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The No-Fail Way to Treat Dog Elbow Callus

Dog elbow calluses are rough patches of skin that develop naturally. The pressure points on a dog’s elbow don’t have a lot of shock absorption and, over time, that bony area develops a thick layer of skin to protect itself.

How to Recognize a Dog Elbow Callus

Pressure point calluses are more common in large breeds with short hair.

The fur over the pressure point completely wears away leaving a thick, rough patch of skin. The area has a greyish appearance and is leathery to touch. 

Dog elbow calluses are not painful, just unsightly.

Why You Should Treat a Dog Elbow Callus

The skin is an organ that protects us, and our dogs, from the outside world. It protects the bones, muscles, and internal organs. 

The skin also helps regulate body temperature. Dogs, like us, are prone to skin conditions that can compromise health. 

A dog elbow callus is nothing to worry about unless the skin cracks and opens. An open wound risks bacterial infection.

The No-Fail Way to Treat Dog Elbow Callus

Vitamin E Capsules

Visit any department store or specialized pet store and you’ll find a variety of skin creams and conditioners formulated for dogs. 

Many claim to be all natural and some have antimicrobial properties thought to help ward off, or treat, mild infection. There are creams that soothe itchy skin and products designed to ward of flea and ticks.

When it comes to treating dog elbow callus, you want something that is:

a. Designed to deeply penetrate the skin

b. Is safe for dogs

c. Proven to work

d. Inexpensive

The best thing to use is vitamin E oil applied directly to the skin. You don’t have to buy the most expensive supplements out there, either. In fact, you don’t even need to purchase it from a pet store. Any vitamin E in capsule-form will work.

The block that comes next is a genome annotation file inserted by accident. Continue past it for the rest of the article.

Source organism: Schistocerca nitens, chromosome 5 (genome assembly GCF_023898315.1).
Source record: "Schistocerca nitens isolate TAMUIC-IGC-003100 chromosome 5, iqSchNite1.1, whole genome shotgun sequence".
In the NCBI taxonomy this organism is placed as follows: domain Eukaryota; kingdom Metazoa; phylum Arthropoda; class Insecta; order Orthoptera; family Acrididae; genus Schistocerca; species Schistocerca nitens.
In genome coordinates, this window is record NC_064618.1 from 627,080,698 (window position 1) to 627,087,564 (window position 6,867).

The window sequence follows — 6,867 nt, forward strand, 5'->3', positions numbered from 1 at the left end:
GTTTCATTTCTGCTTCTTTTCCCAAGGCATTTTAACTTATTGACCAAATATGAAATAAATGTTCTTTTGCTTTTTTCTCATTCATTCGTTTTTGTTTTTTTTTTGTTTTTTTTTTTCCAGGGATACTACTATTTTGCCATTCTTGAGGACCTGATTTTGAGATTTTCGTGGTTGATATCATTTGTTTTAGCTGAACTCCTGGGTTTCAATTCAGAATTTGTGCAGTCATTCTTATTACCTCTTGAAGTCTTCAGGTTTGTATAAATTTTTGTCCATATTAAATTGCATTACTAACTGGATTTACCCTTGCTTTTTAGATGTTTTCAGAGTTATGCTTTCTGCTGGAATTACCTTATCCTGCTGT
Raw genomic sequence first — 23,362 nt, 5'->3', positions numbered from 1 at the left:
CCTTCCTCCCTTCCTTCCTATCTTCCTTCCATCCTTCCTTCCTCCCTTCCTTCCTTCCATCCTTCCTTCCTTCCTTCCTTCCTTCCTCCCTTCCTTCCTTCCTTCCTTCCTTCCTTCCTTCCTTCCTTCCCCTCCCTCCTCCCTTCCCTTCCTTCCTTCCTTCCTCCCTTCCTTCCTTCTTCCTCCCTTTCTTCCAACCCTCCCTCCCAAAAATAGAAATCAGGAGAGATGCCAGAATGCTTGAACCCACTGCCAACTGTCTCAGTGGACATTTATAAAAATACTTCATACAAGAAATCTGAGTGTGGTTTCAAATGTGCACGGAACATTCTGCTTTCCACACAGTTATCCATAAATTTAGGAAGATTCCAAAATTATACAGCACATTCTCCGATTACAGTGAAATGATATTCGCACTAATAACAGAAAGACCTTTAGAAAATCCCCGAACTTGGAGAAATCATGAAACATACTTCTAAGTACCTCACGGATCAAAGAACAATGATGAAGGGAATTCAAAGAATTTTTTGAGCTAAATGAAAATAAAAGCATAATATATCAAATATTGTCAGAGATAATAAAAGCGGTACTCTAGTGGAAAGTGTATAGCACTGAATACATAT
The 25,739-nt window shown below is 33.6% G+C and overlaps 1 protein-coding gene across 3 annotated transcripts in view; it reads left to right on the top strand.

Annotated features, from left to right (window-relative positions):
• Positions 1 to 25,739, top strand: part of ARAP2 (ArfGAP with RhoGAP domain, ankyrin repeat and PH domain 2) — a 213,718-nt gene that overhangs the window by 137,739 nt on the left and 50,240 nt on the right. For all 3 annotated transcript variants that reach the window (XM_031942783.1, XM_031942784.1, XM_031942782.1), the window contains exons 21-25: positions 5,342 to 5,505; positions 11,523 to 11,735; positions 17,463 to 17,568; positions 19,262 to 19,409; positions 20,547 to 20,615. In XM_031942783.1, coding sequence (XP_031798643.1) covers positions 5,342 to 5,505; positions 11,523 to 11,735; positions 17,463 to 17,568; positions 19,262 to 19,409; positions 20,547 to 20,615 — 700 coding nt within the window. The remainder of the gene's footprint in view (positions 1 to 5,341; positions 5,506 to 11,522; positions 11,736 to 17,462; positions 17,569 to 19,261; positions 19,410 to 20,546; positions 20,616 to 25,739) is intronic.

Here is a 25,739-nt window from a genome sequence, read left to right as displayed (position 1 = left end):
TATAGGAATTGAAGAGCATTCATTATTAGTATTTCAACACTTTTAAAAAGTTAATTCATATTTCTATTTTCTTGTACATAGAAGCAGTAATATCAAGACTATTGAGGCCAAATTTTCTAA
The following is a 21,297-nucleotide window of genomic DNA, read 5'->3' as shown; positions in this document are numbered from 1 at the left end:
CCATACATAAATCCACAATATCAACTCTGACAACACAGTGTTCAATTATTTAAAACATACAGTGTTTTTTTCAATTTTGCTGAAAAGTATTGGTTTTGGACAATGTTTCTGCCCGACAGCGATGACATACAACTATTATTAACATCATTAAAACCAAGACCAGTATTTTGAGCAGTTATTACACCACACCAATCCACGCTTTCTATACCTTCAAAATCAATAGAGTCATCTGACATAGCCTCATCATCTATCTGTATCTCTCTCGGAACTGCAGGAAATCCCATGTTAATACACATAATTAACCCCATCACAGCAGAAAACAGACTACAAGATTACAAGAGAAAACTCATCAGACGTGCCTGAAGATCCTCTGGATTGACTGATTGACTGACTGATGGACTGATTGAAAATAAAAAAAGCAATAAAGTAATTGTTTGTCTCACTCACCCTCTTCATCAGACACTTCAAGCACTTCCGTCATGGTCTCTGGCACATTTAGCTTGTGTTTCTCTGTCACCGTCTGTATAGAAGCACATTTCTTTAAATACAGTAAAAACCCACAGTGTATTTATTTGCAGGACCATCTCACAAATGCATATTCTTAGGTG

Dog Food with Vitamin  E

These days there are specially formulated dog foods for every breed and condition.

TruDog, for example, carries a range of foods supplemented with things like Vitamin E and omega 3 fatty acids.

These are all great choices to complement your dog’s diet, but nothing will work as fast as applying it directly to the skin.

Hygromas – The OTHER Pressure Point Problem.

Occasionally, dogs develop something called a hygroma.  It’s a lot like a blister in humans, except it forms over joints subjected to repeated pressure. 

Hygromas are easily treated by draining the fluid from them. Preventing dog elbow callus or hygroma from recurring is difficult to do. 

Providing a soft bed can help, but it’s not always the answer. 

To sum it up, the best way to treat dog elbow callus is by regularly rubbing pure vitamin E oil into the rough skin. A callus on its own is nothing to worry about. However, if you see any signs of infection (redness, swelling), contact your veterinarian for guidance.

Large dogs are more at risk of developing elbow calluses over time, and sometimes all the soft beds in the world won’t prevent it.

Once a dog has an elbow callus, it’s unlikely to go away. Vitamin E oil will go a long way in keeping the skin hydrated and supple, but unless your dog totally avoids hard surfaces, it’s probably not going to be a cure.

I hope you were able to learn something from this post and I hope you’ll come back again. There are plenty more posts that you might be interested in, including Mast Cell Tumor Dog Life Expectancy

Discover more about the various skin conditions that afflict dogs including Lick Granuloma in Dogs 11 Potent Treatments

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